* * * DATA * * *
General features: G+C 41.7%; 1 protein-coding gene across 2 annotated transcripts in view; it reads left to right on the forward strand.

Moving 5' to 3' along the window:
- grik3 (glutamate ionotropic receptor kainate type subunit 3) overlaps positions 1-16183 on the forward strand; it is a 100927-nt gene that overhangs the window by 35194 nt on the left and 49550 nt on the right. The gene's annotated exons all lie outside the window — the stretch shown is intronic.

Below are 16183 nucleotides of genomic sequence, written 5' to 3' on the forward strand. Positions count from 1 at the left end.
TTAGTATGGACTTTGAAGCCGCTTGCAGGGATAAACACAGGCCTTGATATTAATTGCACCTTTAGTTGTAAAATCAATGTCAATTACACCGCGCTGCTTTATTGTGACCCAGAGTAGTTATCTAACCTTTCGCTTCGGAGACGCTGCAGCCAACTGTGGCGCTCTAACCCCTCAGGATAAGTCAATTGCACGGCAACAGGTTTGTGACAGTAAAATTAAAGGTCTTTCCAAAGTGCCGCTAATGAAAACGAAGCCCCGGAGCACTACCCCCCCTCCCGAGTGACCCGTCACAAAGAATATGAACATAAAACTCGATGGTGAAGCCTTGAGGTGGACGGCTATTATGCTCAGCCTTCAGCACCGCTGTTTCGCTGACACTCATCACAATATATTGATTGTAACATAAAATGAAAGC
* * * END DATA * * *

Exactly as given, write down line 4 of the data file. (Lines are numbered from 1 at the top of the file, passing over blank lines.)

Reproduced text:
Below are 16183 nucleotides of genomic sequence, written 5' to 3' on the forward strand. Positions count from 1 at the left end.